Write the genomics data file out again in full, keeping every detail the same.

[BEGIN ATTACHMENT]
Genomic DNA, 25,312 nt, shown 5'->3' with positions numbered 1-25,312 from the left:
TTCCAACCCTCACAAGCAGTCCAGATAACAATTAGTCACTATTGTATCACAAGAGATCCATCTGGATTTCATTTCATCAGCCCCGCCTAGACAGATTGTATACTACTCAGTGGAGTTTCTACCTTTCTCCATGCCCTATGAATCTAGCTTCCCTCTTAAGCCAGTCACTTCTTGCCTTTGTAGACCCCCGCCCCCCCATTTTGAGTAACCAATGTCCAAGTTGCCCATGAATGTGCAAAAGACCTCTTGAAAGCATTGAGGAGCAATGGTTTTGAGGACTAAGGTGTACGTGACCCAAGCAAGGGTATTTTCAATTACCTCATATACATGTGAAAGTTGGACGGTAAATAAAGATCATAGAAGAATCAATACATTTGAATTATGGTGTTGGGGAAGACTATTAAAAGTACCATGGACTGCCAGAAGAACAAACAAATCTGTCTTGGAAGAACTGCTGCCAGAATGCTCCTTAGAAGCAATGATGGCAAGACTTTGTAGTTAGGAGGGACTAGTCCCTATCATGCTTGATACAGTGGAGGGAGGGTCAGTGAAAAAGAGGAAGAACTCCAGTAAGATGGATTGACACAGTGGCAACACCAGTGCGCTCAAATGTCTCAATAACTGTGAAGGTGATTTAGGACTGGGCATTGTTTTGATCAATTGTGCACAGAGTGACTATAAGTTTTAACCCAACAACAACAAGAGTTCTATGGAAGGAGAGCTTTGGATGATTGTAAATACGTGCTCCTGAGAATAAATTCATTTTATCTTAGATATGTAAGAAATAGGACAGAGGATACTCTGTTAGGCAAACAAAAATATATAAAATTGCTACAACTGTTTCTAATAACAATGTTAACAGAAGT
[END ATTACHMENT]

Genomic DNA, 25,312 nt, shown 5'->3' with positions numbered 1-25,312 from the left:
TTCCAACCCTCACAAGCAGTCCAGATAACAATTAGTCACTATTGTATCACAAGAGATCCATCTGGATTTCATTTCATCAGCCCCGCCTAGACAGATTGTATACTACTCAGTGGAGTTTCTACCTTTCTCCATGCCCTATGAATCTAGCTTCCCTCTTAAGCCAGTCACTTCTTGCCTTTGTAGACCCCCGCCCCCCCATTTTGAGTAACCAATGTCCAAGTTGCCCATGAATGTGCAAAAGACCTCTTGAAAGCATTGAGGAGCAATGGTTTTGAGGACTAAGGTGTACGTGACCCAAGCAAGGGTATTTTCAATTACCTCATATACATGTGAAAGTTGGACGGTAAATAAAGATCATAGAAGAATCAATACATTTGAATTATGGTGTTGGGGAAGACTATTAAAAGTACCATGGACTGCCAGAAGAACAAACAAATCTGTCTTGGAAGAACTGCTGCCAGAATGCTCCTTAGAAGCAATGATGGCAAGACTTTGTAGTTAGGAGGGACTAGTCCCTATCATGCTTGATACAGTGGAGGGAGGGTCAGTGAAAAAGAGGAAGAACTCCAGTAAGATGGATTGACACAGTGGCAACACCAGTGCGCTCAAATGTCTCAATAACTGTGAAGGTGATTTAGGACTGGGCATTGTTTTGATCAATTGTGCACAGAGTGACTATAAGTTTTAACCCAACAACAACAAGAGTTCTATGGAAGGAGAGCTTTGGATGATTGTAAATACGTGCTCCTGAGAATAAATTCATTTTATCTTAGATATGTAAGAAATAGGACAGAGGATACTCTGTTAGGCAAACAAAAATATATAAAATTGCTACAACTGTTTCTAATAACAATGTTAACAGAAGT